Alaskans need to support our hardworking neighbors in every industry. Oil and gas employees work here, play here, are our friends, and they want a strong state just as much as the rest of us. Together, we can find a workable solution that protects the permanent fund dividend, cuts overspending, and signals that Alaska is open for business. This is our great state, and failure is not an option.

The road to success starts with making smart decisions. First, we Alaskans must defeat Ballot Measure 1. Then, let’s all pull ourselves up by the bootstraps, work together like we’ve always done, and find a comprehensive long-term solution to our state’s fiscal problems.

We can find long-term solutions, but a quick-fix ballot measure isn’t it. I am voting “no” on Ballot Measure 1 to protect the borough I love; in the state I love. I hope you will join me and vote “no” as well.

Charlie Pierce currently serves as mayor of the Kenai Peninsula Borough.


• By Charlie Pierce


More in Opinion

Commissioner of the Alaska Department of Natural Resources Corri A. Feige.
Opinion: Council helps state ‘know where it’s at’

Integrating such data into other land management tools helps us make better decisions about how to use and conserve our resources.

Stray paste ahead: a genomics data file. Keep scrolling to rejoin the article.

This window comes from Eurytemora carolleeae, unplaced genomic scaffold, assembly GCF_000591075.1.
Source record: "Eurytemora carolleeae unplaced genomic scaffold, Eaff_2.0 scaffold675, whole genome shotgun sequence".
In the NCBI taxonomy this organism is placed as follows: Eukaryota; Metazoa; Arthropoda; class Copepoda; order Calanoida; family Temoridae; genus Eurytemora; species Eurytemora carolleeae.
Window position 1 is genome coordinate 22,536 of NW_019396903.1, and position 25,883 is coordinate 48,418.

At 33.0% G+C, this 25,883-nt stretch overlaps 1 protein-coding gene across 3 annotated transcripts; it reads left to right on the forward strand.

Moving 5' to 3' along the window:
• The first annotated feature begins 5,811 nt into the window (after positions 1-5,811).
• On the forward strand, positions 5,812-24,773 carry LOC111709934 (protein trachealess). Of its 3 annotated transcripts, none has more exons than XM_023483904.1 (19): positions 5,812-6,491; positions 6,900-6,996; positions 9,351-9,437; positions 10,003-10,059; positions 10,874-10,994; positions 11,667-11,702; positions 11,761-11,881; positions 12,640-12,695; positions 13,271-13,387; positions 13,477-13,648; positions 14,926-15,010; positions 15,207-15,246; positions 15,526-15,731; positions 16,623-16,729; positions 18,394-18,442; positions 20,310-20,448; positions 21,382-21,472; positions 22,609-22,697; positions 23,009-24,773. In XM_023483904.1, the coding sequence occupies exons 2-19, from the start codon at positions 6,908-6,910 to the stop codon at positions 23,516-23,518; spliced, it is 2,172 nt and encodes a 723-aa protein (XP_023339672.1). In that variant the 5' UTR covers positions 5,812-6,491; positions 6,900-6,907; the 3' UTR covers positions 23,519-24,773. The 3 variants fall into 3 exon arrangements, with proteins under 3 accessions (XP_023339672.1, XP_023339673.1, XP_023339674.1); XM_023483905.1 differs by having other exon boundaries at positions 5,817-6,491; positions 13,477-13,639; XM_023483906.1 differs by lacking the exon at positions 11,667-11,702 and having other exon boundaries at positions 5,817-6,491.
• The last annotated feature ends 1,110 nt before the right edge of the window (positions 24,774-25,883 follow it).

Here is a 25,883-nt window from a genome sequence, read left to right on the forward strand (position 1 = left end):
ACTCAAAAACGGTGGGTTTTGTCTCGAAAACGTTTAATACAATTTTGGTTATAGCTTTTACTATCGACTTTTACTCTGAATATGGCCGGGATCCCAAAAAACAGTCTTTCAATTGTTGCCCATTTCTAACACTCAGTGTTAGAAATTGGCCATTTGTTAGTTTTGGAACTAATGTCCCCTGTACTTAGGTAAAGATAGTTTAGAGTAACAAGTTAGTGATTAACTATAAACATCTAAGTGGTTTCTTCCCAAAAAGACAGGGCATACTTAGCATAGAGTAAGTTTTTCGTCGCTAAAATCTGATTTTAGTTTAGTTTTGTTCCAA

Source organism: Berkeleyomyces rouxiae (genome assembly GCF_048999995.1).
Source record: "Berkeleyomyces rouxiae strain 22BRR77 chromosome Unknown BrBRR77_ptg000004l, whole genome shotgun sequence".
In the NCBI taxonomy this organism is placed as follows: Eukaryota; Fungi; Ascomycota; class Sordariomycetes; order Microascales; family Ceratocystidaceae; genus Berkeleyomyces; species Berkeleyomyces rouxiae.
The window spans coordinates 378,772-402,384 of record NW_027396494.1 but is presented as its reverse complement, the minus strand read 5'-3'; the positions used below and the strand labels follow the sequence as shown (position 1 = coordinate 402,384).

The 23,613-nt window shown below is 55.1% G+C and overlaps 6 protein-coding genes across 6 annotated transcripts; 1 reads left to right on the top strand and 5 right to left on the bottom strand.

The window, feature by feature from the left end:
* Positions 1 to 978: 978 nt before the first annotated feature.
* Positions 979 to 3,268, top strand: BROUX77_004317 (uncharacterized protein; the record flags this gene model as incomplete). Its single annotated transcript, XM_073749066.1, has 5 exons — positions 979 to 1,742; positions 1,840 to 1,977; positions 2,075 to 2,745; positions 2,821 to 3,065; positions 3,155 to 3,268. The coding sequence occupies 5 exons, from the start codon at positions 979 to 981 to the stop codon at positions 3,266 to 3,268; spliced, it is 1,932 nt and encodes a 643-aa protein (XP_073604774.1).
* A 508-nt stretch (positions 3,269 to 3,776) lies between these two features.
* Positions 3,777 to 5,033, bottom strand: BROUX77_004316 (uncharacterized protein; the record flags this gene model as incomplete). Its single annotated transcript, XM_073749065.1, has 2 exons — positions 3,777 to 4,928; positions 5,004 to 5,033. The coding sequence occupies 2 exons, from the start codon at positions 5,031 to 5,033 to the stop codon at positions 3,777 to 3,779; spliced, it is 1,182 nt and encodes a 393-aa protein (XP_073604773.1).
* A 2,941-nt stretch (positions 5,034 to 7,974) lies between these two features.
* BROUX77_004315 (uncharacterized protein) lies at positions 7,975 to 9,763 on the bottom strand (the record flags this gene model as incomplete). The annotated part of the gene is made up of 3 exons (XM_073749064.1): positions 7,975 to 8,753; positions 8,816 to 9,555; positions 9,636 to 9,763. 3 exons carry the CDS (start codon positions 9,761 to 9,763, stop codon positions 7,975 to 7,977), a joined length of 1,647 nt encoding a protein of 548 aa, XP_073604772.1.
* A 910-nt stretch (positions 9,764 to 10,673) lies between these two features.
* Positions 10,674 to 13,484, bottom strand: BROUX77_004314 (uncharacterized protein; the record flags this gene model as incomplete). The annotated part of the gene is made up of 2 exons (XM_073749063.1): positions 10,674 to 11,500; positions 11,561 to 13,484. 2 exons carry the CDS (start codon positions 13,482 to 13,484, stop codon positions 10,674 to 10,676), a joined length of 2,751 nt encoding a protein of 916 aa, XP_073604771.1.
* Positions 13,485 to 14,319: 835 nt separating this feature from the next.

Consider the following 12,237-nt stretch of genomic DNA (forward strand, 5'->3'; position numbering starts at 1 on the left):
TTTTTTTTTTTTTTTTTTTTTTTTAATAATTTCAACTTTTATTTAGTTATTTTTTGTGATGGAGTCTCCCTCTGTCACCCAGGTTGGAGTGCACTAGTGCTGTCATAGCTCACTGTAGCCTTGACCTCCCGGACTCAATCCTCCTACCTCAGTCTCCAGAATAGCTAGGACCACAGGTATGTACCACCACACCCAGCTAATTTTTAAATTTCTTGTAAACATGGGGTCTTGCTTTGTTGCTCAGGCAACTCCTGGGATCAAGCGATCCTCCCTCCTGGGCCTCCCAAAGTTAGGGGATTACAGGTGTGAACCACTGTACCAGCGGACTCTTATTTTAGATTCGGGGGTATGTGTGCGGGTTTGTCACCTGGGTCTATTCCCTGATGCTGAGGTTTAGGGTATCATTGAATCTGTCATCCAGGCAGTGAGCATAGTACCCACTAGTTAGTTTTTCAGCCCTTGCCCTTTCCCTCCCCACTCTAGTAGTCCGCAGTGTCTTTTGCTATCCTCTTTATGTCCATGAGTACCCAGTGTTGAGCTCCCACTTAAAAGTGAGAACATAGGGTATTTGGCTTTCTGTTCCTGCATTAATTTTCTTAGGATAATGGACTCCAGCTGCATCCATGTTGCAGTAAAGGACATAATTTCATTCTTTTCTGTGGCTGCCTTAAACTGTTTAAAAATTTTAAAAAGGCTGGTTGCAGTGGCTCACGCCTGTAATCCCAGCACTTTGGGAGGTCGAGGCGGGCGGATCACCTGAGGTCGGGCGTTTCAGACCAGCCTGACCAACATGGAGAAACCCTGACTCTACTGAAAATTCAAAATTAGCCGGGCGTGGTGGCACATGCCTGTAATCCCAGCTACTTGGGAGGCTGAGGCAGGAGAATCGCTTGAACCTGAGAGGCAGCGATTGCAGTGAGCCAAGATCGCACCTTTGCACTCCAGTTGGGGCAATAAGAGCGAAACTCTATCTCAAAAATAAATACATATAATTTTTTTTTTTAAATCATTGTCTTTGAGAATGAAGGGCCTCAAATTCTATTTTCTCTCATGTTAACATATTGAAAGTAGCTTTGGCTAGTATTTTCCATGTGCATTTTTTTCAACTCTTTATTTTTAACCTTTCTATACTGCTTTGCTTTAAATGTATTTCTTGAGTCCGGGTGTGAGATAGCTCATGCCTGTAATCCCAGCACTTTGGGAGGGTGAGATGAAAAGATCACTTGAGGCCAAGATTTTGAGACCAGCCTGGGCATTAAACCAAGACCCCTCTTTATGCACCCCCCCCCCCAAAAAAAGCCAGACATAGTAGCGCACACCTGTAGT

A Remington Deluxe Model 5 manual typewriter. (Homer News file photo)
Editorial: Let our better angels prevail

We hope election of Biden and Harris means the end of bitter, divisive politics, and the rebirth of civility in government and social existence.

Opinion: Best practices to sustain permanent fund

It is our job to equip the fund for success for decades to come.

Jeremy Field, regional administrator for the U.S. Small Business Administration (courtesy photo)
Opinion: Shopping small for 2020 holiday season needed more than ever

Small retailers and restaurants are relying on us to send a message with our dollars that says, “We’ve got your back.”

Alaska Lt. Gov. Kevin Meyer (courtesy photo)
Alaska Lt. Gov. Kevin Meyer (courtesy photo)
Opinion: No trace of fraud in Alaska’s 2020 election

My thanks go out to every Alaskan who chose to participate in our democratic process.

Flag.
Opinion: Helping Alaska’s veterans connect and heal

Americans should be concerned about the wellbeing of Alaska’s military veteran

Vic Fischer (courtesy)
Alaska Voices: Oh, for bipartisanship!

Now is a good time to seek a model of political goodwill that has been sorely missing from our state

A poll worker helps a voter with their ballot at the Soldotna Regional Sports Complex on Tuesday, Nov. 3 in Soldotna, Alaska. (Photo by Ashlyn O’Hara/Peninsula Clarion)
Alaska Voices: Practice patience as we wait for election results

Every voter must have their voice heard and vote counted — and that process takes time

West Homer Elementary School Principal Eric Waltenbaugh.
Point of View: Keep practicing COVID-19 safety to reopen schools

Safe practices, testing and contact tracing will bring numbers down.

Most Read